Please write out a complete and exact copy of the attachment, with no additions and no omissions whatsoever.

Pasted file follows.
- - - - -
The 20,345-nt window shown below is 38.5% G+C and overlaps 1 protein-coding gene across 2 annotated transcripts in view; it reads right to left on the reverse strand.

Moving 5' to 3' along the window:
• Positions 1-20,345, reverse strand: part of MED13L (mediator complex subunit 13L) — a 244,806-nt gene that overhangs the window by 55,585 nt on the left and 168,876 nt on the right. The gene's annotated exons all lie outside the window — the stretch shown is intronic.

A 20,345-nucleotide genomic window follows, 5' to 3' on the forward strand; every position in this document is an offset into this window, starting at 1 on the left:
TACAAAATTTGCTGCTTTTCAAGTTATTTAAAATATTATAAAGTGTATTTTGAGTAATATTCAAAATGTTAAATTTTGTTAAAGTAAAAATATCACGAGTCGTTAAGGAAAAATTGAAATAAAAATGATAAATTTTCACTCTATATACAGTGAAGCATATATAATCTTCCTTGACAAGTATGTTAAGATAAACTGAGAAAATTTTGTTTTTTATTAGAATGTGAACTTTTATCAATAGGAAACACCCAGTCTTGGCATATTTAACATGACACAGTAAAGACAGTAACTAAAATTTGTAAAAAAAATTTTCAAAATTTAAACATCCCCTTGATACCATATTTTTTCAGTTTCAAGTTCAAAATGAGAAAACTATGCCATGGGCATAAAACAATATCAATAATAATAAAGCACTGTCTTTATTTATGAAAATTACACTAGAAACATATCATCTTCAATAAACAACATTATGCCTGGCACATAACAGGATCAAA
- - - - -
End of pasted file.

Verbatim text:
The 20,345-nt window shown below is 38.5% G+C and overlaps 1 protein-coding gene across 2 annotated transcripts in view; it reads right to left on the reverse strand.

Moving 5' to 3' along the window:
• Positions 1-20,345, reverse strand: part of MED13L (mediator complex subunit 13L) — a 244,806-nt gene that overhangs the window by 55,585 nt on the left and 168,876 nt on the right. The gene's annotated exons all lie outside the window — the stretch shown is intronic.

A 20,345-nucleotide genomic window follows, 5' to 3' on the forward strand; every position in this document is an offset into this window, starting at 1 on the left:
TACAAAATTTGCTGCTTTTCAAGTTATTTAAAATATTATAAAGTGTATTTTGAGTAATATTCAAAATGTTAAATTTTGTTAAAGTAAAAATATCACGAGTCGTTAAGGAAAAATTGAAATAAAAATGATAAATTTTCACTCTATATACAGTGAAGCATATATAATCTTCCTTGACAAGTATGTTAAGATAAACTGAGAAAATTTTGTTTTTTATTAGAATGTGAACTTTTATCAATAGGAAACACCCAGTCTTGGCATATTTAACATGACACAGTAAAGACAGTAACTAAAATTTGTAAAAAAAATTTTCAAAATTTAAACATCCCCTTGATACCATATTTTTTCAGTTTCAAGTTCAAAATGAGAAAACTATGCCATGGGCATAAAACAATATCAATAATAATAAAGCACTGTCTTTATTTATGAAAATTACACTAGAAACATATCATCTTCAATAAACAACATTATGCCTGGCACATAACAGGATCAAA